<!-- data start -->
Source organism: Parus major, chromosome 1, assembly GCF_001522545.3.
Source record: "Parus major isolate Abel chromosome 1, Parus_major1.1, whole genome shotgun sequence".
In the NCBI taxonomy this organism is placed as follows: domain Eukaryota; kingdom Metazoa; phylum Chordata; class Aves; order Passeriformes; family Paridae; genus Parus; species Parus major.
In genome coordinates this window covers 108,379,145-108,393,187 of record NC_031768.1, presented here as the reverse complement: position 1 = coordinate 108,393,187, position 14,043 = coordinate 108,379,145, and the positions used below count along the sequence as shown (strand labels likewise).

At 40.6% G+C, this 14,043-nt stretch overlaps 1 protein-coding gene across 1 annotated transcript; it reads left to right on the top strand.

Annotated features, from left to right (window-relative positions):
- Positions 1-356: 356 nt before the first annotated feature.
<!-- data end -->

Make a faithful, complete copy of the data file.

Source organism: Parus major, chromosome 1, assembly GCF_001522545.3.
Source record: "Parus major isolate Abel chromosome 1, Parus_major1.1, whole genome shotgun sequence".
In the NCBI taxonomy this organism is placed as follows: domain Eukaryota; kingdom Metazoa; phylum Chordata; class Aves; order Passeriformes; family Paridae; genus Parus; species Parus major.
In genome coordinates this window covers 108,379,145-108,393,187 of record NC_031768.1, presented here as the reverse complement: position 1 = coordinate 108,393,187, position 14,043 = coordinate 108,379,145, and the positions used below count along the sequence as shown (strand labels likewise).

At 40.6% G+C, this 14,043-nt stretch overlaps 1 protein-coding gene across 1 annotated transcript; it reads left to right on the top strand.

Annotated features, from left to right (window-relative positions):
- Positions 1-356: 356 nt before the first annotated feature.